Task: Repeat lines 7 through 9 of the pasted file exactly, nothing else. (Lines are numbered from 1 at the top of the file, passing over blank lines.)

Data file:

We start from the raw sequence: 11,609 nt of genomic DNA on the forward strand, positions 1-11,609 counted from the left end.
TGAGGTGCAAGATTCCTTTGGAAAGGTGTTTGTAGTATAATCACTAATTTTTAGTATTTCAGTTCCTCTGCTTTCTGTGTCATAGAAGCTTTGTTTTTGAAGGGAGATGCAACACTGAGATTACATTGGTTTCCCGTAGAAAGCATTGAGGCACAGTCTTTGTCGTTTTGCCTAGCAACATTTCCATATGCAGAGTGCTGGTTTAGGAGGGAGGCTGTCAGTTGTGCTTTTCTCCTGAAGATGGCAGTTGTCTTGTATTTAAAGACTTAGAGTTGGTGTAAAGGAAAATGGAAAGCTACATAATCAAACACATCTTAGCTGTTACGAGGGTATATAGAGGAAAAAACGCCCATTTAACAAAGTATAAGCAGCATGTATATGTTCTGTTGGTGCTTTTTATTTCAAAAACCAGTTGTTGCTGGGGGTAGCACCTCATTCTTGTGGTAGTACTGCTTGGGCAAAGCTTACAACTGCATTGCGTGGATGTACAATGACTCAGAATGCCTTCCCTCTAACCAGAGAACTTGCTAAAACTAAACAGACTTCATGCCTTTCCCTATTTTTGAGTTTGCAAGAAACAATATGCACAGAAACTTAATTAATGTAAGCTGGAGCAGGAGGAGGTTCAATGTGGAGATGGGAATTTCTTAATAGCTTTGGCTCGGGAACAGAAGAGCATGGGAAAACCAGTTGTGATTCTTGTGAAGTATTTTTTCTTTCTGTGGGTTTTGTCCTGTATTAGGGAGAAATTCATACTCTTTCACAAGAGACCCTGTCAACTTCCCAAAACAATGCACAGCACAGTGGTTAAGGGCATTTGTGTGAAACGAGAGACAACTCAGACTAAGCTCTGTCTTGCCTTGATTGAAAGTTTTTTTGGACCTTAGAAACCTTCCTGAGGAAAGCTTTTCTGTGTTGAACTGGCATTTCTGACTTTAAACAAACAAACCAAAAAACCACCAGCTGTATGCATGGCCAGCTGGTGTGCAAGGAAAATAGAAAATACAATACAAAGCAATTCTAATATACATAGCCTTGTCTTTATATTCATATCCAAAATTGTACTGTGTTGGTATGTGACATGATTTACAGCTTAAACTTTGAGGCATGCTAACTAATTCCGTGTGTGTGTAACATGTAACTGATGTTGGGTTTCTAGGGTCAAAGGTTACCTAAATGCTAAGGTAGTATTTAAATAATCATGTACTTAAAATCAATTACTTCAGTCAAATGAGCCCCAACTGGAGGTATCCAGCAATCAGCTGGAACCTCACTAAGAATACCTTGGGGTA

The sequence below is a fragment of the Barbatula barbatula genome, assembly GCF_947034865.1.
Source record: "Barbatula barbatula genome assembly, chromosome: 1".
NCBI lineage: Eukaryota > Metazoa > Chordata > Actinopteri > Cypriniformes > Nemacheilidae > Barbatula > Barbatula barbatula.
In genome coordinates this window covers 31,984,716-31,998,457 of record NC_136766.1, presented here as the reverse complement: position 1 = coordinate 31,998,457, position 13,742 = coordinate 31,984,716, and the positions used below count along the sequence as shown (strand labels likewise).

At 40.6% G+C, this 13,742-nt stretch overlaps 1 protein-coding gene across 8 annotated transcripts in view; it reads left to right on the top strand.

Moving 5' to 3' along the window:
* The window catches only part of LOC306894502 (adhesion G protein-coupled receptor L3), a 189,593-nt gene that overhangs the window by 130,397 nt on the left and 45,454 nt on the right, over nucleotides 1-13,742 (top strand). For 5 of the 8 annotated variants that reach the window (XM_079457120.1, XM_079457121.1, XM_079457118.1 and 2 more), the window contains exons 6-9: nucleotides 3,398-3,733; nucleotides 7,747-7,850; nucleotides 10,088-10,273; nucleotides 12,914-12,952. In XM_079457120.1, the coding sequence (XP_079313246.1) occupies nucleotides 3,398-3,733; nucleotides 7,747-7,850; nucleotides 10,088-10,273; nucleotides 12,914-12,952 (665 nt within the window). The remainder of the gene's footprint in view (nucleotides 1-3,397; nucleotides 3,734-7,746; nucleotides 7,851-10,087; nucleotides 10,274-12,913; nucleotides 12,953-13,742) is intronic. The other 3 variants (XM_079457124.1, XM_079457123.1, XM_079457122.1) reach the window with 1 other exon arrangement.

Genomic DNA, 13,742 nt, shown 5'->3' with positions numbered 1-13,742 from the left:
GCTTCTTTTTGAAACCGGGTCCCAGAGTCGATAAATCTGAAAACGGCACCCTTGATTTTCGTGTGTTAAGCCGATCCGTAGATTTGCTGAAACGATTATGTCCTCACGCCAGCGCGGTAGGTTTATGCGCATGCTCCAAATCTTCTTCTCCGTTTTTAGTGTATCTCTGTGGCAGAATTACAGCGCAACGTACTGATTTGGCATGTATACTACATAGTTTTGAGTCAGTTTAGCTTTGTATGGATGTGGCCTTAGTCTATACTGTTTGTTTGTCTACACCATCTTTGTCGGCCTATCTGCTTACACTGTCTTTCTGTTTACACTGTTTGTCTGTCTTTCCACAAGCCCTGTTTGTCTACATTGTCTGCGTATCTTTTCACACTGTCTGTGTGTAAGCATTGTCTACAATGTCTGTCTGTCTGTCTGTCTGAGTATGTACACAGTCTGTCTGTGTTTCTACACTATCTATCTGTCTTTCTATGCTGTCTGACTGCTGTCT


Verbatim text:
At 40.6% G+C, this 13,742-nt stretch overlaps 1 protein-coding gene across 8 annotated transcripts in view; it reads left to right on the top strand.

Moving 5' to 3' along the window:
* The window catches only part of LOC306894502 (adhesion G protein-coupled receptor L3), a 189,593-nt gene that overhangs the window by 130,397 nt on the left and 45,454 nt on the right, over nucleotides 1-13,742 (top strand). For 5 of the 8 annotated variants that reach the window (XM_079457120.1, XM_079457121.1, XM_079457118.1 and 2 more), the window contains exons 6-9: nucleotides 3,398-3,733; nucleotides 7,747-7,850; nucleotides 10,088-10,273; nucleotides 12,914-12,952. In XM_079457120.1, the coding sequence (XP_079313246.1) occupies nucleotides 3,398-3,733; nucleotides 7,747-7,850; nucleotides 10,088-10,273; nucleotides 12,914-12,952 (665 nt within the window). The remainder of the gene's footprint in view (nucleotides 1-3,397; nucleotides 3,734-7,746; nucleotides 7,851-10,087; nucleotides 10,274-12,913; nucleotides 12,953-13,742) is intronic. The other 3 variants (XM_079457124.1, XM_079457123.1, XM_079457122.1) reach the window with 1 other exon arrangement.